Put the Squeeze on Excess Glue
A little bit of glue squeeze-out is a good thing. It shows that you used enough glue to produce a strong joint. However, it's also a potential finish wrecker, so be sure to remove every bit of it before you proceed.
Effective glue removal is a matter of timing. If you wait and scrape the glue off after it hardens, you might pull out chunks of wood. You're also more likely to miss a spot, only to see it show up when you apply the first coat of stain or finish. If you wipe squeeze-out with a damp rag immediately after glue-up, you might smear glue into the surrounding wood pores, which makes your cleanup task much more challenging.
The easy, effective way to deal with squeeze-out is to assemble and clamp your project, then wait 30 minutes and check the glue. When it has reached a rubbery consistency all the way through, you can quickly take it off with a scraper, as shown in Photo A.
It pays to take extra steps before you apply glue in areas that will be tricky to scrape. Photo B shows masking tape being applied to both sides of a butt joint, and the same technique works on the inside corners of a box, for example.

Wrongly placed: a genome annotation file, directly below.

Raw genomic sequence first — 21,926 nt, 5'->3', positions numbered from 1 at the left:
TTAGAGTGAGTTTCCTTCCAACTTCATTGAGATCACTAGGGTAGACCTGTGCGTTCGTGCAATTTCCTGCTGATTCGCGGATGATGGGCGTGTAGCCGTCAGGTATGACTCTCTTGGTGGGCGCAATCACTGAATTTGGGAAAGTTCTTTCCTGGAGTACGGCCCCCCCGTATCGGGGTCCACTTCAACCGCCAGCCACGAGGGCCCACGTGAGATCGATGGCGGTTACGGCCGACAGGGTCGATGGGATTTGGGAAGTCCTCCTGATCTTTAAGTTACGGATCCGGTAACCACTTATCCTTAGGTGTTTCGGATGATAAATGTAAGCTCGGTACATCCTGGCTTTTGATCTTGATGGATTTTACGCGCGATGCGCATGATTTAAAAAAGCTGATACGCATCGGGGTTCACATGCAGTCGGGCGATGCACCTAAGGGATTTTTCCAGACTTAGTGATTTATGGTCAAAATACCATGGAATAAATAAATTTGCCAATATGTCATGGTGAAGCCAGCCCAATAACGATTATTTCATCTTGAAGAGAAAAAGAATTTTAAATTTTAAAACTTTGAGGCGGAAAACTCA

Or, for really tight areas, go ahead and apply finish to those surfaces that will be visible in the completed project. Yellow or white glue won't adhere to the finish, so you can let the squeeze-out harden, then easily pop it loose with a putty knife.
Photo C shows a special technique that you'll appreciate. When you're building up pieces by gluing them face-to-face, cut a pair of shallow saw kerfs near each edge of the piece that will receive glue. Apply glue only between the kerfs, and they'll capture any excess before it can ooze to the edge and squeeze out. If the ends will be visible in the completed project, use your router table and a 1⁄8 " straight bit to make stopped grooves.
Finally, despite all of your precautions, always double-check for dried squeeze-out before moving on to your finishing procedures. Wipe mineral spirits over the project's surface, as shown in Photo D, and any dried glue will show up. Remove it carefully with a chisel or a well-sharpened cabinet scraper.
Masking tape along joints will keep glue from the wood. Peel off the tape after the glue is partially or completely dry.
Cut glue-stopping grooves 1⁄8 " deep with your tablesaw or with a straight bit and router table, and then apply glue as shown.
Mineral spirits, or paint thinner, will reveal any dried glue. It evaporates quickly, and won't affect the finish.